The changes to sales-type lease accounting are a bit convoluted to explain. Manufacturers and dealers who use third party involvement (residual insurance or guarantees) to achieve DFL/sales-type lease classification (that is to get the PV of payments and insured/guaranteed residual to equal 90% of the value of the equipment) will be impacted by changes in the rules. Those who do not need residual insurance or third party residual guarantees to achieve DFL/sales-type lease classification (this occurs in true leases where the lessor’s implicit rate is lower than the lessee’s incremental borrowing rate so that the PV of payments for the lessee is less than 90% of the equipment value while the PV for the lessor is 90% or more) will not see any change on sales-type lease accounting.
Current GAAP allows up front profit recognition for DFL/sales-type leases where the lessor has a gross profit as well as the recognition of lease/financing revenue over the lease term at a constant yield versus the lessor’s net investment in the lease. The current rules allow the lessor to include third party residual insurance or guarantees in the payments to be present valued to achieve the DFL/ sales-type classification. On the other hand, the proposed new rules are based on the idea that the sale evaluation involves only the terms of the lease between the seller/lessor and the lessee. So the lease will not be a sales-type lease if the lessor needs third party residual insurance or residual guarantees to meet the DFL classification tests, instead it will be a DFL with a high implicit rate used to recognize both the gross profit and finance revenue over the lease term. The implicit rate will be high as the PV in the implicit rate calculation is the cost basis not the list price of the equipment. The high implicit rate will offer a better revenue recognition pattern than if the lease is classified as an operating lease.
Under both current GAAP and the proposed new rules, lessor accounting for an operating lease with a gross profit element recognizes the gross profit through depreciating the cost basis (versus the list price) over the lease term so that the gross profit is recognized on a straight line basis over the lease term. Operating lease revenue is back ended with annual straight line recognition of rent income while the residual is recognized when the asset is remarketed through a sale or re lease.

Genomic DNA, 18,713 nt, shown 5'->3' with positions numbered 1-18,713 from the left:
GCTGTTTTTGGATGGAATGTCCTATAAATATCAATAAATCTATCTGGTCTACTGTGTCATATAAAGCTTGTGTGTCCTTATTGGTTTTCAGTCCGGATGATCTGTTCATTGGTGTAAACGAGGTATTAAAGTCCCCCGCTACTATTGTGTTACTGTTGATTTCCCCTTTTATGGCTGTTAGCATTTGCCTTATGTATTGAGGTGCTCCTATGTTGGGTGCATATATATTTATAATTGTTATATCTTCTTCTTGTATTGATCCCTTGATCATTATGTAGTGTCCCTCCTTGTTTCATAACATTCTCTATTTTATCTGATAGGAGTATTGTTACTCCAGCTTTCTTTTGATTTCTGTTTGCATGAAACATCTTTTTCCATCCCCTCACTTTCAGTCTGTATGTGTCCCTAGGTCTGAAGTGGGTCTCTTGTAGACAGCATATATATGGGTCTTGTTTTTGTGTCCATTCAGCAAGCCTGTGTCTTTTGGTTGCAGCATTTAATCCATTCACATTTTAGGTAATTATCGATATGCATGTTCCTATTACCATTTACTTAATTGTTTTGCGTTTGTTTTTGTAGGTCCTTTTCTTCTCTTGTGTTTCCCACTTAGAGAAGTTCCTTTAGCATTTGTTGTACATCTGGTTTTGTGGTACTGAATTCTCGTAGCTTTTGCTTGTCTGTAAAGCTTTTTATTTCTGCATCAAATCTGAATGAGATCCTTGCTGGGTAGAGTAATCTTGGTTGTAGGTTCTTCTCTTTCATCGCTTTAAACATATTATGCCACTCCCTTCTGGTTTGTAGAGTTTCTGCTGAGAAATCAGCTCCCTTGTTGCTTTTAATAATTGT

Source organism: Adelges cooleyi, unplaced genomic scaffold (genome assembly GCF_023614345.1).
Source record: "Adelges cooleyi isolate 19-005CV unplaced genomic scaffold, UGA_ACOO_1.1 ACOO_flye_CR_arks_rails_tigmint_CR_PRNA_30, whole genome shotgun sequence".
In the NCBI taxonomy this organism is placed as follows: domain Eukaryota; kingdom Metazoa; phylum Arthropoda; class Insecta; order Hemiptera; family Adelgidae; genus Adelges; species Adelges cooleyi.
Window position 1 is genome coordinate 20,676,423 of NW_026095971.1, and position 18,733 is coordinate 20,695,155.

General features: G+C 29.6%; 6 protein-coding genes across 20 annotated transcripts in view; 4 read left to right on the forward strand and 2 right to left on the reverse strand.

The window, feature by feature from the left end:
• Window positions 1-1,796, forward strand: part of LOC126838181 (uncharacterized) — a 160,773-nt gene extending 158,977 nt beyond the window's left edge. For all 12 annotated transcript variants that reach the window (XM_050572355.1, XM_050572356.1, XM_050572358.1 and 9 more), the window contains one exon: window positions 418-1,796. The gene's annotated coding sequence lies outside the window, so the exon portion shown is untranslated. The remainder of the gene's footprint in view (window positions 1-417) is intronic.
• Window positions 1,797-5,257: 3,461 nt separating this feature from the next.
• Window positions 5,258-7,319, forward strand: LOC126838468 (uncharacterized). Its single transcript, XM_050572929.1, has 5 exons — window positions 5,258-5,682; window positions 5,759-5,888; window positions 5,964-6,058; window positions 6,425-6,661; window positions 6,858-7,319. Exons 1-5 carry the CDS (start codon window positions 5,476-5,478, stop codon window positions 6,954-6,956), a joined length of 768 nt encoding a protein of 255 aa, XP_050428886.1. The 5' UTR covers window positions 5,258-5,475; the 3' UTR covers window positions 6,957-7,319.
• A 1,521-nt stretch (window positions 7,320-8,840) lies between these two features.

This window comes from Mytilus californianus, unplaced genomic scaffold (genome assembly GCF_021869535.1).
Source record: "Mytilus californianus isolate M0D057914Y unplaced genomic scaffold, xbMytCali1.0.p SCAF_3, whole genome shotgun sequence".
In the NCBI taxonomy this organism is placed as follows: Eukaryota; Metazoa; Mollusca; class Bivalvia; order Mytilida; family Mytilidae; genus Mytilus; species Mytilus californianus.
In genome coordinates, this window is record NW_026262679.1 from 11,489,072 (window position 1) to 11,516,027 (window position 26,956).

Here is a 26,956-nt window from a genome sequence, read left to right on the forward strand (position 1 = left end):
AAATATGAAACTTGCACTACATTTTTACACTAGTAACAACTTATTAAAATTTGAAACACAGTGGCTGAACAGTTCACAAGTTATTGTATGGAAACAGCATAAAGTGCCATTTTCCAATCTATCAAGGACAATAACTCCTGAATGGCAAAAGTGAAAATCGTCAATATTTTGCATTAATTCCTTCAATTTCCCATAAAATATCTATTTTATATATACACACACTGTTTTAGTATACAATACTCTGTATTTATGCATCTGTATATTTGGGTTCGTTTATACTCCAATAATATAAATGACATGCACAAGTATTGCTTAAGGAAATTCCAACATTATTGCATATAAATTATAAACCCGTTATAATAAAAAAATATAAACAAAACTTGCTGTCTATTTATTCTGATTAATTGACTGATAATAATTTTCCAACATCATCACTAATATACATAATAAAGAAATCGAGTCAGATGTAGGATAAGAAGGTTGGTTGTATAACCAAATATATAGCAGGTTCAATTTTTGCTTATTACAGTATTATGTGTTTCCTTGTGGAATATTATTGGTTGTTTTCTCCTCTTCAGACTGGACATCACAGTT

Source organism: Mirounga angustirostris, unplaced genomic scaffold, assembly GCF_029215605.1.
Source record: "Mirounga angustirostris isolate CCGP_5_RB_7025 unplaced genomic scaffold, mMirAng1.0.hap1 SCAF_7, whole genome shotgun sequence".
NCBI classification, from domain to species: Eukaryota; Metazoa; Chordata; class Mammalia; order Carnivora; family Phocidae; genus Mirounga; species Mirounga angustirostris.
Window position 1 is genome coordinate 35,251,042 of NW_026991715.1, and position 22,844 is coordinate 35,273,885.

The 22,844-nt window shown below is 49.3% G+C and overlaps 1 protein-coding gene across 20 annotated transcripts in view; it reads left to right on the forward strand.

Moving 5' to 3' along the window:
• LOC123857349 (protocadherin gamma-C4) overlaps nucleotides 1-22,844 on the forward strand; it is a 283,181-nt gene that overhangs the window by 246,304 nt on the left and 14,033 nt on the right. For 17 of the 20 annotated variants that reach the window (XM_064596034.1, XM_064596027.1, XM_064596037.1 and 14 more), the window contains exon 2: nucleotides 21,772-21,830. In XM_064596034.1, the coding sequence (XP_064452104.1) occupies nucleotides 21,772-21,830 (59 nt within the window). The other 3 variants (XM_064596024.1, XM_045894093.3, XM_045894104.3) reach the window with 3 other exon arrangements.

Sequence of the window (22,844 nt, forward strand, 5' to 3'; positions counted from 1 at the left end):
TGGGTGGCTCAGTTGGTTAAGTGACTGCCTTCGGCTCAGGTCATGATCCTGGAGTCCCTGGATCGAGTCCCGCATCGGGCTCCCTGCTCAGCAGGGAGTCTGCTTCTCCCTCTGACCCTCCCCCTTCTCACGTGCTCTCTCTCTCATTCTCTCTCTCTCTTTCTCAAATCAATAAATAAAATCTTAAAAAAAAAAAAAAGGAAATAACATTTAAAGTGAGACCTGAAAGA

So where third party involvement is needed to achieve DFL treatment the lessor will have to analyze the costs and benefits of options to manage revenue recognition. Using a three-year lease example, Table 1 compares the impacts of today’s sales-type revenue pattern vs. still employing residual support and getting DFL treatment under the proposed rules vs. accepting operating lease accounting recognition.
The example above assumes a three-year term. It does not include the cost of residual insurance in the sales-type and DFL cases. The results will worsen the longer the lease term. The difference in timing of revenue disappears when the lessor reaches a “normalized” state where new business is equal each year. That point occurs at year three in the above example and matches the term of the lease in other examples. In other words, the negative pattern of earnings will go away over time, although with growth in volumes the issue never goes away. A lessor has to make its own analysis as to whether to buy residual insurance to accelerate revenue considering the cost of residual insurance and the tolerance to wait for the “normalized” state.
There is a time value to earnings meaning shareholders do place a value on when earnings occur. My former employer used its pretax cost of equity (assuming that is the timing preference rate a shareholder would use) to do a present valued return on assets calculation to make such decisions where the pattern of earnings was different in the alternative structures. The case with the highest present valued return on assets was the best choice. Given that the pretax cost of equity is high, typically the front ended options end up being the best choice.
There are some concerns for the leveraged lease segment and the sales-type lease segment but overall the industry should see little impact on new business volumes from the changes. In fact there are some opportunities. Stay ahead of the curve on the project by knowing the details and implications.
Bill Bosco is the Principal of Leasing 101, a lease consulting company. Bosco has more than 40 years of experience in the leasing industry. His areas of expertise are accounting, tax, financial analysis, structuring, pricing and training. He has been on the ELFA accounting committee since 1988 and was chairman for 10 years. He is a frequent author and speaker on leasing topics. He has been selected to the FASB/IASB Lease Project working group as a representative of the ELFA. He can be reached at firstname.lastname@example.org, www.leasing-101.com or 914-522-3233.
Some sales tax concepts for the leasing industry are simple; others are more complicated. Brian Greer, Partner and CRO at TaxConnex, gives some context to the more complex terms and offers advice on managing tax obligations.